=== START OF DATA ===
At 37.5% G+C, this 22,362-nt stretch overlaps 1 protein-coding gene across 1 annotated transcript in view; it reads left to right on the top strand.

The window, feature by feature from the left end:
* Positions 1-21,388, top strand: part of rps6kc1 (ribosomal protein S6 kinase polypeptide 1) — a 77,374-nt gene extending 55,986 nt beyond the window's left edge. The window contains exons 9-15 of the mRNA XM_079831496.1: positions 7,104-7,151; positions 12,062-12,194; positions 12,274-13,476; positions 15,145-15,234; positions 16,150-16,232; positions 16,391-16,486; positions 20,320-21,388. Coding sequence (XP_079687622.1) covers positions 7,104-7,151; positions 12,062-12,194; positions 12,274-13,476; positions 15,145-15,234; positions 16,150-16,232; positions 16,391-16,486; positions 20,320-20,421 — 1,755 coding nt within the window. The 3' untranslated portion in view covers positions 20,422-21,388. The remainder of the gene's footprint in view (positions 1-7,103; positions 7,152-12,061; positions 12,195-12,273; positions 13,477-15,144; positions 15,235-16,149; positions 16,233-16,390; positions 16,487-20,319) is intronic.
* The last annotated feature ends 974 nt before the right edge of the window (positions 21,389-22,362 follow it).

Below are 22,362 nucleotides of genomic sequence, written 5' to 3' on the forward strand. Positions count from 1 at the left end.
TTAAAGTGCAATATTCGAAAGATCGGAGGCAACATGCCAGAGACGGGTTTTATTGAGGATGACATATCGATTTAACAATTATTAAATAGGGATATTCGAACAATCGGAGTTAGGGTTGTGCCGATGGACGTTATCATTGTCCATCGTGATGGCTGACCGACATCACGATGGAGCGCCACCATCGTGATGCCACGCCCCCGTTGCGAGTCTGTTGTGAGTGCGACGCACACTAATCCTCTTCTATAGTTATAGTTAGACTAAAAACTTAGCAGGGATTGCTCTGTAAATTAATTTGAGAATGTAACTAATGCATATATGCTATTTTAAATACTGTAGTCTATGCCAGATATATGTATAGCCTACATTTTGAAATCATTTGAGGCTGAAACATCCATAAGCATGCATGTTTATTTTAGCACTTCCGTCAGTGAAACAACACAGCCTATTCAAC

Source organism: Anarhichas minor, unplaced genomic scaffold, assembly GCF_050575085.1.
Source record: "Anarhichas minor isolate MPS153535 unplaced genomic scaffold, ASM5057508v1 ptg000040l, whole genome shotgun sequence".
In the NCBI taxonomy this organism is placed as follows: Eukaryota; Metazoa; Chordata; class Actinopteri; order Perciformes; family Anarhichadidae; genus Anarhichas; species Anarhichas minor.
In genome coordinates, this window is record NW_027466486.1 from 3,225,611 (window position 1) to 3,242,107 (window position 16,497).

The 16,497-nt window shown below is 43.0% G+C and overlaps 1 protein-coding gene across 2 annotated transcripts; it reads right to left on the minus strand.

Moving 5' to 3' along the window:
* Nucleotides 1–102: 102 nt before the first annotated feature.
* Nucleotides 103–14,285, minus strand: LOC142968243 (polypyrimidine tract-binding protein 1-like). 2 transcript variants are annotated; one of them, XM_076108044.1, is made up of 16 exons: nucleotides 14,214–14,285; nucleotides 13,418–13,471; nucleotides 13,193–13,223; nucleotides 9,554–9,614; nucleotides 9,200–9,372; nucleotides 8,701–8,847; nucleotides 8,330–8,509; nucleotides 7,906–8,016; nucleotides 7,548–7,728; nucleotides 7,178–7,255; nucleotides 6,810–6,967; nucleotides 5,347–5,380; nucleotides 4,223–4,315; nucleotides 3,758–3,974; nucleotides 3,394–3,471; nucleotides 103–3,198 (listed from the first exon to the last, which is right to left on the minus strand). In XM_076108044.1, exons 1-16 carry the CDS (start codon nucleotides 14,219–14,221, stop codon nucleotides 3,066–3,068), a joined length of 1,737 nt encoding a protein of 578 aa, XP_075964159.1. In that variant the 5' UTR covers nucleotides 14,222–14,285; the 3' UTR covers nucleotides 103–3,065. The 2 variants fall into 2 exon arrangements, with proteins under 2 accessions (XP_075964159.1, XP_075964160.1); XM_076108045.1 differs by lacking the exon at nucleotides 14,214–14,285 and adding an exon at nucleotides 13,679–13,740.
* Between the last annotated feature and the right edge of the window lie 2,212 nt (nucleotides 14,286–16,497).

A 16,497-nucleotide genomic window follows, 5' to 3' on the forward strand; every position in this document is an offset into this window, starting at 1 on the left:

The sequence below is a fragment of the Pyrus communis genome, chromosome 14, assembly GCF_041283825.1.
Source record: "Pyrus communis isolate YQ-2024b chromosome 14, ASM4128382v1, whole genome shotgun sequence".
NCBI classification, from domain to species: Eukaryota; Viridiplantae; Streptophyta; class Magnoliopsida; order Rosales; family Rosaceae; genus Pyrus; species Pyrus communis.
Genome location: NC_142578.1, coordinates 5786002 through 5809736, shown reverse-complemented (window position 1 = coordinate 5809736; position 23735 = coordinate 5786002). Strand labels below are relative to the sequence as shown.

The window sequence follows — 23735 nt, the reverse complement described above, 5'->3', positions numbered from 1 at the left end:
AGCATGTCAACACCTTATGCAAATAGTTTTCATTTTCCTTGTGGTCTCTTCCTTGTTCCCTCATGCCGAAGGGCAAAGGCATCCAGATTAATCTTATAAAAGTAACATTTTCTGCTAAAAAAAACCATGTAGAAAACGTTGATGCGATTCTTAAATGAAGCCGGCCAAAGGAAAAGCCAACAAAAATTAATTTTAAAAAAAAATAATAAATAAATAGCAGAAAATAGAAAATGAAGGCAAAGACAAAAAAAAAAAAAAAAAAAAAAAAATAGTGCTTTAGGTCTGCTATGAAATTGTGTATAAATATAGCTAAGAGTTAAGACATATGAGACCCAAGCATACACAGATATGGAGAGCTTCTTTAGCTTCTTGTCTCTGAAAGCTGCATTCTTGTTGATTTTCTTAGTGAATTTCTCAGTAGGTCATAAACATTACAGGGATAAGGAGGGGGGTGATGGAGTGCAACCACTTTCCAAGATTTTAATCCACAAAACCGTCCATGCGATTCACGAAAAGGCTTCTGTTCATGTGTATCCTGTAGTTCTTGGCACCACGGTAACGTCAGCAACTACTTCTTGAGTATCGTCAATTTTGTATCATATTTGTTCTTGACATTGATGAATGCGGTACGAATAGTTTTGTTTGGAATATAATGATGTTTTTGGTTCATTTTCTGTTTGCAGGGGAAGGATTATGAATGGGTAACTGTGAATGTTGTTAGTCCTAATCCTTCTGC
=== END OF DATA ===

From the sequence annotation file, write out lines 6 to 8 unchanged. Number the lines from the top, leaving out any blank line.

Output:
TTAAAGTGCAATATTCGAAAGATCGGAGGCAACATGCCAGAGACGGGTTTTATTGAGGATGACATATCGATTTAACAATTATTAAATAGGGATATTCGAACAATCGGAGTTAGGGTTGTGCCGATGGACGTTATCATTGTCCATCGTGATGGCTGACCGACATCACGATGGAGCGCCACCATCGTGATGCCACGCCCCCGTTGCGAGTCTGTTGTGAGTGCGACGCACACTAATCCTCTTCTATAGTTATAGTTAGACTAAAAACTTAGCAGGGATTGCTCTGTAAATTAATTTGAGAATGTAACTAATGCATATATGCTATTTTAAATACTGTAGTCTATGCCAGATATATGTATAGCCTACATTTTGAAATCATTTGAGGCTGAAACATCCATAAGCATGCATGTTTATTTTAGCACTTCCGTCAGTGAAACAACACAGCCTATTCAAC

Source organism: Anarhichas minor, unplaced genomic scaffold, assembly GCF_050575085.1.
Source record: "Anarhichas minor isolate MPS153535 unplaced genomic scaffold, ASM5057508v1 ptg000040l, whole genome shotgun sequence".